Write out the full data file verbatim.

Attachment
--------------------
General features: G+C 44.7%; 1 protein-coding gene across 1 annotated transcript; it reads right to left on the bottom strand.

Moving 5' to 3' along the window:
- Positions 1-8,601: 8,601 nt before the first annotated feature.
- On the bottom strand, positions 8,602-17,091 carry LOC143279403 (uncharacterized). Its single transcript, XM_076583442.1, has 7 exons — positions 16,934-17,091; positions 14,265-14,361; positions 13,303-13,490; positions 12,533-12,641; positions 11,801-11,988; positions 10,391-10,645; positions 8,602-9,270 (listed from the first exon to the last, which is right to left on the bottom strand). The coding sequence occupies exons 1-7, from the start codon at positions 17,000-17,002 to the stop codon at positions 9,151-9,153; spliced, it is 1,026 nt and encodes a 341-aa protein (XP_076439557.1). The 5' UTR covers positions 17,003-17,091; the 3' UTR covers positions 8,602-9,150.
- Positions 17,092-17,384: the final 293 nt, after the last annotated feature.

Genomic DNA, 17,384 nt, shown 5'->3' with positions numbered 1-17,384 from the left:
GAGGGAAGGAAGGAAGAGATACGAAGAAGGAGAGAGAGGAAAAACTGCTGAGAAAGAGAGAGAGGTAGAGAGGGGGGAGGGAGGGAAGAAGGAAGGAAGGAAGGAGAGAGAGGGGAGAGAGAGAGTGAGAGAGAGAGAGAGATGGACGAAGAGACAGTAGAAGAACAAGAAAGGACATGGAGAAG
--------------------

General features: G+C 44.7%; 1 protein-coding gene across 1 annotated transcript; it reads right to left on the bottom strand.

Moving 5' to 3' along the window:
- Positions 1-8,601: 8,601 nt before the first annotated feature.
- On the bottom strand, positions 8,602-17,091 carry LOC143279403 (uncharacterized). Its single transcript, XM_076583442.1, has 7 exons — positions 16,934-17,091; positions 14,265-14,361; positions 13,303-13,490; positions 12,533-12,641; positions 11,801-11,988; positions 10,391-10,645; positions 8,602-9,270 (listed from the first exon to the last, which is right to left on the bottom strand). The coding sequence occupies exons 1-7, from the start codon at positions 17,000-17,002 to the stop codon at positions 9,151-9,153; spliced, it is 1,026 nt and encodes a 341-aa protein (XP_076439557.1). The 5' UTR covers positions 17,003-17,091; the 3' UTR covers positions 8,602-9,150.
- Positions 17,092-17,384: the final 293 nt, after the last annotated feature.

Genomic DNA, 17,384 nt, shown 5'->3' with positions numbered 1-17,384 from the left:
GAGGGAAGGAAGGAAGAGATACGAAGAAGGAGAGAGAGGAAAAACTGCTGAGAAAGAGAGAGAGGTAGAGAGGGGGGAGGGAGGGAAGAAGGAAGGAAGGAAGGAGAGAGAGGGGAGAGAGAGAGTGAGAGAGAGAGAGAGATGGACGAAGAGACAGTAGAAGAACAAGAAAGGACATGGAGAAG